I find this interesting because of the effect it has had on comic books. While there has been a lot going on in the world of comic books since eBay got started, I am convinced that eBay has shredded the price of older comic books. Most specifically, the unfamous ones. It used to be that Mile High Comics would sell you a batch of comics for twenty-five cents a piece, but it was a random lot. Now you can get whole runs of series for around that price if it’s a relatively unremarkable series or at least under a dollar for some good old stuff. Even newer stuff is relatively affordable.
Again, a lot of this has to do with the state of the industry, but not all of it. A lot of it instead has to do with the market being flooded with people with old comic books they’re looking to get rid of. You used to have to find a seller who had old issues of Blue Beetle as you tried to piece together your collection. Now you have some collector who wants to reclaim his garage.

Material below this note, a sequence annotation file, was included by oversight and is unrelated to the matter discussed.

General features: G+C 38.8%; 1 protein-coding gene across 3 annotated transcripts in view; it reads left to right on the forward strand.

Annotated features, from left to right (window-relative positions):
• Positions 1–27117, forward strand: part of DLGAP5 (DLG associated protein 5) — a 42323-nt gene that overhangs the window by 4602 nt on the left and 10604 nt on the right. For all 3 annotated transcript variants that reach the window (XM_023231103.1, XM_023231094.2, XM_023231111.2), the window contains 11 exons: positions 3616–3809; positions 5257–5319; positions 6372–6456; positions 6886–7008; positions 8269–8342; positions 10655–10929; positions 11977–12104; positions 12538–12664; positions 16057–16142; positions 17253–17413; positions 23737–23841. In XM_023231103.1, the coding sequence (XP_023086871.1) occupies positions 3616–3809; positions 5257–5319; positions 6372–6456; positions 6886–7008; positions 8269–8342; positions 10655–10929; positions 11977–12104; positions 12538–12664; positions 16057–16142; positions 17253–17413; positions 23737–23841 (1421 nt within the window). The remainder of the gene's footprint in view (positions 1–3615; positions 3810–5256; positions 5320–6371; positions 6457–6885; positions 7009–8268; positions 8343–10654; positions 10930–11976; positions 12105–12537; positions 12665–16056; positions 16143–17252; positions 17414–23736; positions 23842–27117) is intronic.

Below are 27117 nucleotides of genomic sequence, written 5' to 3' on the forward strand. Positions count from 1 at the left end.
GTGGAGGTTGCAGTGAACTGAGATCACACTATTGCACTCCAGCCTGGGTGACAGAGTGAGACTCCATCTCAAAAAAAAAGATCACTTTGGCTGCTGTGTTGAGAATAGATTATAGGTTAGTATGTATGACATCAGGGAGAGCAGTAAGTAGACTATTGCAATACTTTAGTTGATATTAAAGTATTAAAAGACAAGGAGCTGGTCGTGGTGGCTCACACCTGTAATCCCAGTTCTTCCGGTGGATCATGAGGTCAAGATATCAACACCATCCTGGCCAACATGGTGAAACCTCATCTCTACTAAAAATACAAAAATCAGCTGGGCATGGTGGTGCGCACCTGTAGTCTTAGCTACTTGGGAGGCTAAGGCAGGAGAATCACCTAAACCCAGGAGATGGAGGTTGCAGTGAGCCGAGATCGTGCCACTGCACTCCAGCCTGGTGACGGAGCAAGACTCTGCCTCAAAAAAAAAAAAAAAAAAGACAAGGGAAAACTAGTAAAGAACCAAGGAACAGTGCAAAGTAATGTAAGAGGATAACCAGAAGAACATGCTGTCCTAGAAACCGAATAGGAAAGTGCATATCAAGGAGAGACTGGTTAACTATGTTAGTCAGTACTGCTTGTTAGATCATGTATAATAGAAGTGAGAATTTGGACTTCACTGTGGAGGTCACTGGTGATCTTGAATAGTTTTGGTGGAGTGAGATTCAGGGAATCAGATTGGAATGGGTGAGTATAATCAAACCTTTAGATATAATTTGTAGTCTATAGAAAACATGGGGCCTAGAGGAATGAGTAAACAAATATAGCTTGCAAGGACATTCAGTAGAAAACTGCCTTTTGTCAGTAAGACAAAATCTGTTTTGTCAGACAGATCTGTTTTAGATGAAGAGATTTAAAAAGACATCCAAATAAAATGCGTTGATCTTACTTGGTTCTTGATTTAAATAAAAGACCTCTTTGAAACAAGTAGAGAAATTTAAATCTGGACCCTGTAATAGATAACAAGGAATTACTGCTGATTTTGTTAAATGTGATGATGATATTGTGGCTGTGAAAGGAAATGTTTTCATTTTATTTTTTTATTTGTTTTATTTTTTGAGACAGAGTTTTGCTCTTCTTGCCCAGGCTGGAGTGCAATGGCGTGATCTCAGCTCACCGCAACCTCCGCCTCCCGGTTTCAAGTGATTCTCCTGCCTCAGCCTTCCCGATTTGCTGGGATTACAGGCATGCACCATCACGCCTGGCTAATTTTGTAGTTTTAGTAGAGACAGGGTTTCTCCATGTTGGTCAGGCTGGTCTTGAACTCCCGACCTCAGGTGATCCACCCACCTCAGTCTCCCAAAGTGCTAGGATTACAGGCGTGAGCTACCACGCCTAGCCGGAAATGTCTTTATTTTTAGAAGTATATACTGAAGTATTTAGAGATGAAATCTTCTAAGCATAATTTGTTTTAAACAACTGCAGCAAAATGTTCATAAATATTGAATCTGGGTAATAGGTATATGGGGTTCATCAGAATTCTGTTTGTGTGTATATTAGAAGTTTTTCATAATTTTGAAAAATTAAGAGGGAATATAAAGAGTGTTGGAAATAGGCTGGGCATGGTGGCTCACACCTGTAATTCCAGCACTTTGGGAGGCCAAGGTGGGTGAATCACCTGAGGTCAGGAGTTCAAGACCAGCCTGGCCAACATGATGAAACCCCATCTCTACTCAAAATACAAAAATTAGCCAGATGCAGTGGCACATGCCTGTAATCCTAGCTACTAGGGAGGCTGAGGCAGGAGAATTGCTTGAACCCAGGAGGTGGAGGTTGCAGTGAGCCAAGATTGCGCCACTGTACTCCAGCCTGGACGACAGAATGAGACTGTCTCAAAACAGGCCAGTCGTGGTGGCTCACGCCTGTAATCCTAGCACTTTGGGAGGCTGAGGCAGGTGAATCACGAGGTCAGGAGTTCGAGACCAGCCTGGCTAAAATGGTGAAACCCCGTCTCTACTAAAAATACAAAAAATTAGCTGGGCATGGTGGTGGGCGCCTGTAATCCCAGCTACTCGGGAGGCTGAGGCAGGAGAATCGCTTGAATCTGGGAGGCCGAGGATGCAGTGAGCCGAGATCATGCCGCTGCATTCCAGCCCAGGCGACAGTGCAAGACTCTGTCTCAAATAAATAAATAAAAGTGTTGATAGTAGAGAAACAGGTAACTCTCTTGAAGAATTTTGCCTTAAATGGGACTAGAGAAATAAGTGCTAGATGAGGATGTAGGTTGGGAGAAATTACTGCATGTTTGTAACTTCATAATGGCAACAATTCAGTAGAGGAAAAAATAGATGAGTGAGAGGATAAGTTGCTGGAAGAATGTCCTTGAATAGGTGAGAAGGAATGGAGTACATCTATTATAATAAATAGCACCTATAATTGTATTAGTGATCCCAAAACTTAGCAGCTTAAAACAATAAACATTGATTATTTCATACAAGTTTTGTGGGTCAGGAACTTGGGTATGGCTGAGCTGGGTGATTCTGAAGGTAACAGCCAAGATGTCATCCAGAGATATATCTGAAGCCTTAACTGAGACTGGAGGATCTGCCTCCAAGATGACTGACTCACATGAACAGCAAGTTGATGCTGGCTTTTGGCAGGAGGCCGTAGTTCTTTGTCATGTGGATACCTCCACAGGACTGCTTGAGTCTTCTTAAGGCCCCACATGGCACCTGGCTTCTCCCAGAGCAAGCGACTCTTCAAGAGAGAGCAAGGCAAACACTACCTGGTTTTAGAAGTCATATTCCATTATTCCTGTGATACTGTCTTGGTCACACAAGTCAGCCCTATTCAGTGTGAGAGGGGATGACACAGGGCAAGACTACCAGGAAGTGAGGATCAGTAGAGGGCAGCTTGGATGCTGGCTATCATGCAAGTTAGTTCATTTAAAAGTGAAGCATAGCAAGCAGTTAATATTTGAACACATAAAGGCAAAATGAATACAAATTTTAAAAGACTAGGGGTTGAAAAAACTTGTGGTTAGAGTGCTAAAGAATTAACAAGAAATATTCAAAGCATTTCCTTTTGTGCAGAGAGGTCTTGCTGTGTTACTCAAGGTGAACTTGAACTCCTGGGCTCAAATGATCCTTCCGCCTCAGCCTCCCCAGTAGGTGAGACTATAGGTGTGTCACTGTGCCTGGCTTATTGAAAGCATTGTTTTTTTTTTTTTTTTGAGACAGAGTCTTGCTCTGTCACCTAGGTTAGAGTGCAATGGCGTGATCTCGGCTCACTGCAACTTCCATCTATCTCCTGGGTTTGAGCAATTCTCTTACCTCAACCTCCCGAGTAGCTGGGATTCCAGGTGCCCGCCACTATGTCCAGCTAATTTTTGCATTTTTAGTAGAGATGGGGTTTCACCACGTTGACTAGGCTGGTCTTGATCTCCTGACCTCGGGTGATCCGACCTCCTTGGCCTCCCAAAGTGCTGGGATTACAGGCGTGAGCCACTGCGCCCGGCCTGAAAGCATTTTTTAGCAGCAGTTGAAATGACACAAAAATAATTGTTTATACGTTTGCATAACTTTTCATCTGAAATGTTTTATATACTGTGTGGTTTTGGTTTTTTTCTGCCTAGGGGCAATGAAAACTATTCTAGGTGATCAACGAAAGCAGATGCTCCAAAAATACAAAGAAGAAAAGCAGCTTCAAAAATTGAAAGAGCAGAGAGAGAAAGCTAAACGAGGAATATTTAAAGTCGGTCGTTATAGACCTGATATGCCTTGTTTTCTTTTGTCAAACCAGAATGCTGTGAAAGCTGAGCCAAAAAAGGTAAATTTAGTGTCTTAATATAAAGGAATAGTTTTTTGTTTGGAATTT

I find it interesting that this hasn’t happened with old books. Or maybe it’s that Jack is looking for classics. I would not be surprised if highly desirable comic book prices fell only in accordance with the shape of the industry, or may have fallen less so due to a concentration of interested buyers.
There is apparently a trend among posh restaurants to google customers with reservations:
The maitre d’ in question, Justin Roller, says he tries to ascertain things like whether a couple is coming to the restaurant for an anniversary, and if so, which anniversary that is. If it’s a birthday, for instance, he wants to wish them “Happy Birthday” when they arrive. He’ll scan for photos of the guests in chef’s whites or posed with wine glasses, which suggest they might be chefs or sommeliers themselves.
It goes deeper: if a particular guest appears to hail from Montana, Roller will try to pair up the table with a server who is from Montana. “Same goes for guests who own jazz clubs, who can be paired with a sommelier that happens to be into jazz,” writes Grub Street.
The natural response to this ranges from horror at the invasion of privacy to thinking it’s awfully cool. I actually fall into the latter camp.